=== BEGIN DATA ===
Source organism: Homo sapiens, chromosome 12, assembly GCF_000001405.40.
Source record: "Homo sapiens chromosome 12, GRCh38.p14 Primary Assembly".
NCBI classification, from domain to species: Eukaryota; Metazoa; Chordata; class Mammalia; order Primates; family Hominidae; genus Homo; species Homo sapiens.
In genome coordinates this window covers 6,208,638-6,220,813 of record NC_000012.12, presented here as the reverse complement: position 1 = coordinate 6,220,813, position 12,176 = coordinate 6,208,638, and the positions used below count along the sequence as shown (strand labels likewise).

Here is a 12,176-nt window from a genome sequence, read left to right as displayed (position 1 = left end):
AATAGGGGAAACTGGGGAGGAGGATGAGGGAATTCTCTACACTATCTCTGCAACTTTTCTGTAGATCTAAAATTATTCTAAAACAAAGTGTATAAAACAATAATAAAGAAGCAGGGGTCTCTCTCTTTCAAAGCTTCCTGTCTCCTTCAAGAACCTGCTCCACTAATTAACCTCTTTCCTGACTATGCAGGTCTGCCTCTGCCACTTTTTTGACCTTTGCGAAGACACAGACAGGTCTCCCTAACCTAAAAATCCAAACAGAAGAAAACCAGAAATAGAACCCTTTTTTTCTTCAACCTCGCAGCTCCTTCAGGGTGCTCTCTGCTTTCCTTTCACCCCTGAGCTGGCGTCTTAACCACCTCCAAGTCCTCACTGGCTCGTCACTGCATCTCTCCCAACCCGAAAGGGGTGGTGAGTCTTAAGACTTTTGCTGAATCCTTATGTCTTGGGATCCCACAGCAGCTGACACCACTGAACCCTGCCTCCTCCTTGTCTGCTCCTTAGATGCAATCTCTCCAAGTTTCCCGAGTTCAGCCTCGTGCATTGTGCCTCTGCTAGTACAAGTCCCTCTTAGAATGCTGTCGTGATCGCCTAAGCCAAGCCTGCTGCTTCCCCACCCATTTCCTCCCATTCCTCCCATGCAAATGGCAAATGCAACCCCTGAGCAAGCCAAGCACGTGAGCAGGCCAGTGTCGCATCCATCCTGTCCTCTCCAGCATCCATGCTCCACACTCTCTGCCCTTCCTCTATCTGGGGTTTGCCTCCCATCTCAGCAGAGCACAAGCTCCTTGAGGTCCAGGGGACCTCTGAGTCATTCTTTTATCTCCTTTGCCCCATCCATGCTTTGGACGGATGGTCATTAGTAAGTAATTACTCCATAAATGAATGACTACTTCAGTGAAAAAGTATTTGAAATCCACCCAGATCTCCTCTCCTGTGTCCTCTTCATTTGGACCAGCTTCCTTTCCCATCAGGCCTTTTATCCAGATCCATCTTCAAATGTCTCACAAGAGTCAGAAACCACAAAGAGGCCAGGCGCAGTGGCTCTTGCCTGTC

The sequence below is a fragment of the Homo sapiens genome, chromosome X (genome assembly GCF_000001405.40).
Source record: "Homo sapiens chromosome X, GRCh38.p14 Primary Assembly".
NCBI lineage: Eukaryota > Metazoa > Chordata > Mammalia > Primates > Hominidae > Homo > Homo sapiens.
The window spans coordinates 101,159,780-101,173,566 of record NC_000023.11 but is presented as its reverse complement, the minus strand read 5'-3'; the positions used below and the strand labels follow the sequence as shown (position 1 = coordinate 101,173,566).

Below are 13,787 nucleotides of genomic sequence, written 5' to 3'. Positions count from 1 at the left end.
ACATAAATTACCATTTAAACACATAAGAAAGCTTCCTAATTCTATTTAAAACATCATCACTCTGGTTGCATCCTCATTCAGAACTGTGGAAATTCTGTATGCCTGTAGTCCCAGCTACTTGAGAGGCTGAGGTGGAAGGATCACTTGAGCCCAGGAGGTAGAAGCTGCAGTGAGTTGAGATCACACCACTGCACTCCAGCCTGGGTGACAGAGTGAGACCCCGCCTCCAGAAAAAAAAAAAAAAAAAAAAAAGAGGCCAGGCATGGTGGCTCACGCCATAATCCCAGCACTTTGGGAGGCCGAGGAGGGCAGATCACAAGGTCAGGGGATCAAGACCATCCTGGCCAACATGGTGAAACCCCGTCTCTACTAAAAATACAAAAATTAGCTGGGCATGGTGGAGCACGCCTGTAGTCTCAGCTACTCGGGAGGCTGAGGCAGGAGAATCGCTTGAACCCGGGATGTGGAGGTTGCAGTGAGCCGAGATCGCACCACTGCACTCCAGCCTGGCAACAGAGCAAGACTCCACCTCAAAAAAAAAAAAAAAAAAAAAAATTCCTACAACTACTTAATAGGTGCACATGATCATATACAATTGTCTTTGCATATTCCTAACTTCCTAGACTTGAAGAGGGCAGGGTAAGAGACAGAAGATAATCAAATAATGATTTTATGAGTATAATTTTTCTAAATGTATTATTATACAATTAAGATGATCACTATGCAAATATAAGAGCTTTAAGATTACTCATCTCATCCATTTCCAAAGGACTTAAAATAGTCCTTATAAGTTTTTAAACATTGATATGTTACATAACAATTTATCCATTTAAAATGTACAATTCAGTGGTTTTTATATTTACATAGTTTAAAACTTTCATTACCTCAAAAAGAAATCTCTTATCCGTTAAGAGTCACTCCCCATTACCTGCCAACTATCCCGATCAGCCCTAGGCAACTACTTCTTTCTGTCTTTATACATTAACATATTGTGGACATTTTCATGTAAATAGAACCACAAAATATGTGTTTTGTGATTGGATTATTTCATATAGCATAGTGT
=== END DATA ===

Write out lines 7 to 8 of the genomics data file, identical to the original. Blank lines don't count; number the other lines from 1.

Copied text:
The sequence below is a fragment of the Homo sapiens genome, chromosome X (genome assembly GCF_000001405.40).
Source record: "Homo sapiens chromosome X, GRCh38.p14 Primary Assembly".